Home  »  A Victorian Anthology, 1837–1895  »  From “The Fool’s Revenge”

Edmund Clarence Stedman, ed. (1833–1908). A Victorian Anthology, 1837–1895. 1895.

Tom Taylor 1817–80

From “The Fool’s Revenge”


SCENE.—A room in the house of BERTUCCIO.
[BERTUCCIO stands for a moment fondly contemplating FIORDELISA. He steps forward.

Ber.My own!

Fio.[Turning suddenly, and flinging herself into his arms with a cry of joy.]My father!

Ber.[Embracing her tenderly.]Closer, closer yet!

Let me feel those soft arms about my neck,

This dear cheek on my heart! No—do not stir—

It does me so much good! I am so happy—

These minutes are worth years!

Fio.My own dear father!

Ber.Let me look at thee, darling—why, thou growest

More and more beautiful! Thou’rt happy here?

Hast all that thou desirest—thy lute—thy flowers?

She loves her poor old father?—Blessings on thee—

I know thou dost—but tell me so.

Fio.I love you—

I love you very much! I am so happy

When you are with me. Why do you come so late,

And go so soon? Why not stay always here?

Ber.Why not! Why not! Oh, if I could! To live

Where there ’s no mocking, and no being mock’d:

No laughter, but what’s innocent; no mirth

That leaves an after bitterness like gall.

Fio.Now, you are sad! There ’s that black ugly cloud

Upon your brow—you promis’d, the last time,

It never should come when we were together.

You know, when you ’re sad, I ’m sad too.

Ber.My bird!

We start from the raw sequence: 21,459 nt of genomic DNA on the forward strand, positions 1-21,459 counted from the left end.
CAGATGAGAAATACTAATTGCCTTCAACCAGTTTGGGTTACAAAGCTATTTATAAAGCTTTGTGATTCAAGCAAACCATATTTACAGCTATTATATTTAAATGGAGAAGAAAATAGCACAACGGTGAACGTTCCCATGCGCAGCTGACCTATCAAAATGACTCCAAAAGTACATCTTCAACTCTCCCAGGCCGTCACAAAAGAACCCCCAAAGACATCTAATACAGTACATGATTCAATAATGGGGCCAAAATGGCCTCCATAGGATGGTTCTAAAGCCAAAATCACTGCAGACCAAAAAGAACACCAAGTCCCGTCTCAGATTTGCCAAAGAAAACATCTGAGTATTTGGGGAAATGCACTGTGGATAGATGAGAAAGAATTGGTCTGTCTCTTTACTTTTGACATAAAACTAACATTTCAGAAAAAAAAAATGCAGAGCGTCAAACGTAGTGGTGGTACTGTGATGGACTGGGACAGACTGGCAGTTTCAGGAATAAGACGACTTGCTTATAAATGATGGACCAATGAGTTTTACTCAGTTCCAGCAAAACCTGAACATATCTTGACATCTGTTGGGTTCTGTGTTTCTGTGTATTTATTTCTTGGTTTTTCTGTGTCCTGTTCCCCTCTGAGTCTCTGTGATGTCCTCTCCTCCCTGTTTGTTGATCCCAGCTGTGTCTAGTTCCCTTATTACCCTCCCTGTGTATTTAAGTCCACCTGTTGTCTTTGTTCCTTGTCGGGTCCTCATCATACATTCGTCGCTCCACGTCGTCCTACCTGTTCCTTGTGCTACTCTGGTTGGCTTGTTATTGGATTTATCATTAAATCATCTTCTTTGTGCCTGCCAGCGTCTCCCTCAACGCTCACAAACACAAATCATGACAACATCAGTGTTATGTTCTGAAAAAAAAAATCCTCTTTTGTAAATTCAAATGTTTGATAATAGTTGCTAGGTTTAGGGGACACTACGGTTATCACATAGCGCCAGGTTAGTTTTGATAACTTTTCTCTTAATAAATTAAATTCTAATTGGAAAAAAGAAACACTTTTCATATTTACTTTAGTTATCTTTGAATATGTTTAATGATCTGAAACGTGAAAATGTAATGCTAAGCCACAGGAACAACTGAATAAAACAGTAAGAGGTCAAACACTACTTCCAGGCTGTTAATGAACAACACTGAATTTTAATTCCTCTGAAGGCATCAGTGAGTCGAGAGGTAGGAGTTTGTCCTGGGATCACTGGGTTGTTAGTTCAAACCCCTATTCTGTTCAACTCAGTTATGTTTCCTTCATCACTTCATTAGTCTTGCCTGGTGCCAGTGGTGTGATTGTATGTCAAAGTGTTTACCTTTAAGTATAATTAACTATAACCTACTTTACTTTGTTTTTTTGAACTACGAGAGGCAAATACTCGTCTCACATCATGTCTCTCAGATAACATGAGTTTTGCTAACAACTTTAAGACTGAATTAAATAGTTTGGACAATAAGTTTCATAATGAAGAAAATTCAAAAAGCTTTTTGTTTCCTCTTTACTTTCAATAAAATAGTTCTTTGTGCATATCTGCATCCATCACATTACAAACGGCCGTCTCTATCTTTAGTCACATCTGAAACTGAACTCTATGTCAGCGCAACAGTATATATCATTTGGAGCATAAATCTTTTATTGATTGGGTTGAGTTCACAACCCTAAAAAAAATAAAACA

I ’m selfish even with thee—let dark thoughts come,

That thy sweet voice may chase them, as they say

The blessed church-bells drive the demons off.

Fio.If I but knew the reason of your sadness,

Then I might comfort you; but I know nothing—

Not even your name.

Ber.I ’d have no name for thee

But “father.”

Fio.In the convent at Cesena,

Where I was rear’d, they us’d to call me orphan.

I thought I had no father, till you came.

And then they needed not to say I had one;

My own heart told me that.

Ber.I often think

I had done well to have left thee there, in the peace

Of that still cloister. But it was too hard!

My empty heart so hunger’d for my child,

For those dear eyes that look no scorn for me,

That voice that speaks respect and tenderness,

Even for me!—My dove—my lily-flower—

My only stay in life!—O God! I thank thee

That thou hast life me this at least![He weeps.

Fio.Dear father!

You ’re crying now—you must not cry—you must not—

I cannot bear to see you cry.

Ber.Let be!

’T were better than to see me laugh.

Fio.But wherefore?

You say you are so happy here, and yet

You never come but to weep bitter tears.

And I can but weep, too,—not knowing why.

Why are you sad? Oh, tell me—tell me all!

Ber.I cannot. In this house I am thy father;

Out of it, what I am boots not to say;

Hated, perhaps, or envied—fear’d, I hope,

By many—scorn’d by more—and lov’d by none.

In this one innocent corner of the world

I would but be to thee a father—something

August and sacred!

Fio.And you are so, father.

Ber.I love thee with a love strong as the hate

I bear for all but thee. Come, sit beside me,

With thy pure hand in mine—and tell me still,

“I love you,” and “I love you,”—only that.

Smile on me—so!—thy smile is passing sweet!

Thy mother used to smile so once—O God!

I cannot bear it. Do not smile—it wakes

Memories that tear my heart-strings. Do not look

So like thy mother, or I shall go mad!

Fio.Oh, tell me of my mother!

Ber.[Shuddering.]No, no, no!

Fio.She ’s dead?


Fio.You were with her when she died?

Ber.No!—leave the dead alone—talk of thyself—

Thy life here. Thou heed’st well my caution, girl,

Not to go out by day, nor show thyself

There at the casement.

Fio.Yes; some day, I hope,

You will take me with you, but to see the town;

’T is so hard to be shut up here alone—

Ber.Thou hast not stirr’d abroad?

Fio.Only to vespers—

You said I might do that with good Brigitta;